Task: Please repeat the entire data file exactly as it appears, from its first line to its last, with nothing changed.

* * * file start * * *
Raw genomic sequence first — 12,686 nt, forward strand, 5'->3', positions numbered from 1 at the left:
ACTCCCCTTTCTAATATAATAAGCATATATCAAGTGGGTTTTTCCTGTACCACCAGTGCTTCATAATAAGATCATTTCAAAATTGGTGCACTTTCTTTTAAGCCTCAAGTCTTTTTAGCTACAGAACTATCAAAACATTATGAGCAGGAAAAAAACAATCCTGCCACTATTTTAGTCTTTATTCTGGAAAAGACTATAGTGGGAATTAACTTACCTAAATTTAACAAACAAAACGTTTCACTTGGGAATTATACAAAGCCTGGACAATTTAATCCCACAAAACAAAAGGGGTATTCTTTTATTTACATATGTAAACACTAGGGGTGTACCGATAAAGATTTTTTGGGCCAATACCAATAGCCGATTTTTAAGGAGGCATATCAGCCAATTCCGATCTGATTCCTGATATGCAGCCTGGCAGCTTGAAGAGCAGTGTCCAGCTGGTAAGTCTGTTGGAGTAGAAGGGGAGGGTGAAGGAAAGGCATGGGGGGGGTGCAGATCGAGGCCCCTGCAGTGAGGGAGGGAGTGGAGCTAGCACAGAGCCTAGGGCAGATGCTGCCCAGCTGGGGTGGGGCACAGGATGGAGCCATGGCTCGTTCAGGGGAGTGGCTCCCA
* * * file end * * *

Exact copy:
Raw genomic sequence first — 12,686 nt, forward strand, 5'->3', positions numbered from 1 at the left:
ACTCCCCTTTCTAATATAATAAGCATATATCAAGTGGGTTTTTCCTGTACCACCAGTGCTTCATAATAAGATCATTTCAAAATTGGTGCACTTTCTTTTAAGCCTCAAGTCTTTTTAGCTACAGAACTATCAAAACATTATGAGCAGGAAAAAAACAATCCTGCCACTATTTTAGTCTTTATTCTGGAAAAGACTATAGTGGGAATTAACTTACCTAAATTTAACAAACAAAACGTTTCACTTGGGAATTATACAAAGCCTGGACAATTTAATCCCACAAAACAAAAGGGGTATTCTTTTATTTACATATGTAAACACTAGGGGTGTACCGATAAAGATTTTTTGGGCCAATACCAATAGCCGATTTTTAAGGAGGCATATCAGCCAATTCCGATCTGATTCCTGATATGCAGCCTGGCAGCTTGAAGAGCAGTGTCCAGCTGGTAAGTCTGTTGGAGTAGAAGGGGAGGGTGAAGGAAAGGCATGGGGGGGGTGCAGATCGAGGCCCCTGCAGTGAGGGAGGGAGTGGAGCTAGCACAGAGCCTAGGGCAGATGCTGCCCAGCTGGGGTGGGGCACAGGATGGAGCCATGGCTCGTTCAGGGGAGTGGCTCCCA